6.2.2. An example of APCS register usage: 64-bit integer addition

This example illustrates how to use ARM assembly language to code a small function so that it can be used by C modules.

The function performs a 64-bit integer addition. It uses a two-word data structure to store each 64-bit operand. We will consider the following stages:

Writing the function in C

In ARM assembly language, you can code the addition of double-length integers by using the Carry flag from the low word addition in the high word addition. However, in C there is no way of specifying the Carry flag. Example 6.1 shows a workaround.

Example 6.1. 

void add_64(int64 *dest, int64 *src1, int64 *src2)
{ unsigned hibit1=src1->lo >> 31, hibit2=src2->lo >> 31, hibit3;
	dest->lo=src1->lo + src2->lo;
	hibit3=dest->lo >> 31;
	dest->hi=src1->hi + src2->hi +
		((hibit1 & hibit2) || (hibit1!= hibit3));

The highest bits of the low words in the two operands are calculated (shifting them into bit 0, while clearing the rest of the register). These bits are then used to determine the value of the carry bit (in the same way as the ARM itself does).

Examining the compiler output

If the addition routine were to be used a great deal, an implementation such as this would probably be inadequate. To consider the quality of the implementation, examine the code produced by the compiler. Follow these steps to produce an assembly language listing:

  1. Copy file examples/candasm/add64_1.c to your current working directory. This file contains the C code in Example 6.1.

  2. Compile it to ARM assembly language source as follows:

    armcc -li -S add64_1.c

    The -S flag tells the compiler to produce ARM assembly language source (suitable for armasm) instead of object code.

Example 6.2 shows the assembly language output in file add64_1.s. It reveals that this is an inefficient implementation (instructions may vary between compiler releases).

Example 6.2. 

	STMDB		sp!,{v1,lr}
	LDR		v1,[a2,#0]
	MOV		a4,v1,LSR #31
	LDR		ip,[a3,#0]
	MOV		lr,ip,LSR #31
	ADD		ip,v1,ip
	STR		ip,[a1,#0]
	MOV		ip,ip,LSR #31
	LDR		a2,[a2,#4]
	LDR		a3,[a3,#4]
	ADD		a2,a2,a3
	TST		a4,lr
	CMPEQ		a4,ip
	MOVNE		a3,#1
	MOVEQ		a3,#0
	ADD		a2,a2,a3
	STR		a2,[a1,#4]!
	LDMIA		sp!,{v1,pc}

Modifying the compiler output

Because you cannot specify the Carry flag in C, you must get the compiler to produce almost the right code, and then modify it by hand. Start with (incorrect) code that does not perform the carry addition, as in Example 6.3.

Example 6.3. 

void add_64(int64 *dest, int64 *src1, int64 *src2)
{ dest->lo=src1->lo + src2->lo;
  dest->hi=src1->hi + src2->hi;

Copy file examples/candasm/add64_2.c (which contains the code in Example 6.3) to your current working directory.

Compile it to ARM assembly language source as follows:

armcc -li -S add64_2.c

You can find the assembly language produced by the compiler in the file add64_2.s.

Example 6.4. 

	LDR		a4,[a2,#0]
	LDR		ip,[a3,#0]
	ADD		a4,a4,ip
	STR		a4,[a1,#0]
	LDR		a2,[a2,#4]
	LDR		a3,[a3,#4]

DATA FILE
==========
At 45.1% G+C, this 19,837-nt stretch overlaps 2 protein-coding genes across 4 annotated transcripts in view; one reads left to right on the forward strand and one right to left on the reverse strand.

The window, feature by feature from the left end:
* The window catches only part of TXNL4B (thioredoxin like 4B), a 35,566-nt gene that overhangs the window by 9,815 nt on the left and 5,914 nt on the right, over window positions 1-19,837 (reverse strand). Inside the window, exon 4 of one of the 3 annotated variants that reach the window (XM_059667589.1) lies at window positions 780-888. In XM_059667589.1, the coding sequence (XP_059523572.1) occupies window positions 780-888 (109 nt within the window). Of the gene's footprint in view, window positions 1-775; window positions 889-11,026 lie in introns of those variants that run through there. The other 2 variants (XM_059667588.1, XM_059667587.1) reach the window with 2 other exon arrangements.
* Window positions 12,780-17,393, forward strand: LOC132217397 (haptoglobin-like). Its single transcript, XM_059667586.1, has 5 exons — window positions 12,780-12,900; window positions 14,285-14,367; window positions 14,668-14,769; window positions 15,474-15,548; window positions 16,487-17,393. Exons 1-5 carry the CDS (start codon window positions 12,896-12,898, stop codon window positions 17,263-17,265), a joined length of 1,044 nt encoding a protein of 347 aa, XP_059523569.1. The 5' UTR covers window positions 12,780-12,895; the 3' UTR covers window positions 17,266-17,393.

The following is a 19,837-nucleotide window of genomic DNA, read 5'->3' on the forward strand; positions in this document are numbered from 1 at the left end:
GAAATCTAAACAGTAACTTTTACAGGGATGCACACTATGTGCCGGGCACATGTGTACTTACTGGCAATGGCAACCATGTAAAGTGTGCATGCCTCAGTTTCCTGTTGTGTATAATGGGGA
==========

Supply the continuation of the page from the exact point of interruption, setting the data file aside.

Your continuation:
ADD		a2,a2,a3
	STR		a2,[a1,#4]
	MOV		pc,lr

Comparing this to the C source, you can see that the first ADD instruction produces the low order word, and the second produces the high order word. To correct this, get the carry from the low to high word by changing:

  • the first ADD to ADDS (add and set flags)

  • the second ADD to an ADC (add with carry)

You can find this modified code in the directory examples/candasm as add64_3.s.

Looking at the effects of the APCS

The most obvious effect of the APCS on the example code is the change in register names:

  • a1 holds a pointer to the destination structure.

  • a2 and a3 hold pointers to the operand structures.

  • a4 and ip are used as temporary registers that are not preserved. The conditions under which ip can be corrupted are discussed in A more detailed look at APCS register usage.

This is a simple leaf function that uses few temporary registers, so none are saved to the stack and restored on exit. Therefore you can use a simple MOV pc,lr to return.

If you wish to return another result, such as the carry out from the addition, you must load it into a1 prior to exit. You can do this as follows:

Change the second ADD to ADCS (add with carry and set flags).

Add the following instructions to load a1 with 1 or 0 depending on the carry out from the high order addition.

	MOV	a1, #0
	ADC	a1, a1, #0

Change the return type of function declaration for add-64() from void to int.

Revisiting the first implementation

Although the first C implementation is inefficient, it shows more about the APCS than the hand-modified version.

You have already seen a4 and ip being used as non-preserved temporary registers. However, here v1 and lr are also used as temporary registers. v1 is preserved by being stored (together with lr) on entry. Register lr is corrupted, but a copy is saved onto the stack and reloaded into pc when v1 is restored. This means that there is still only a single exit instruction, but now it is:

	LDMIA		sp!,{v1,pc}
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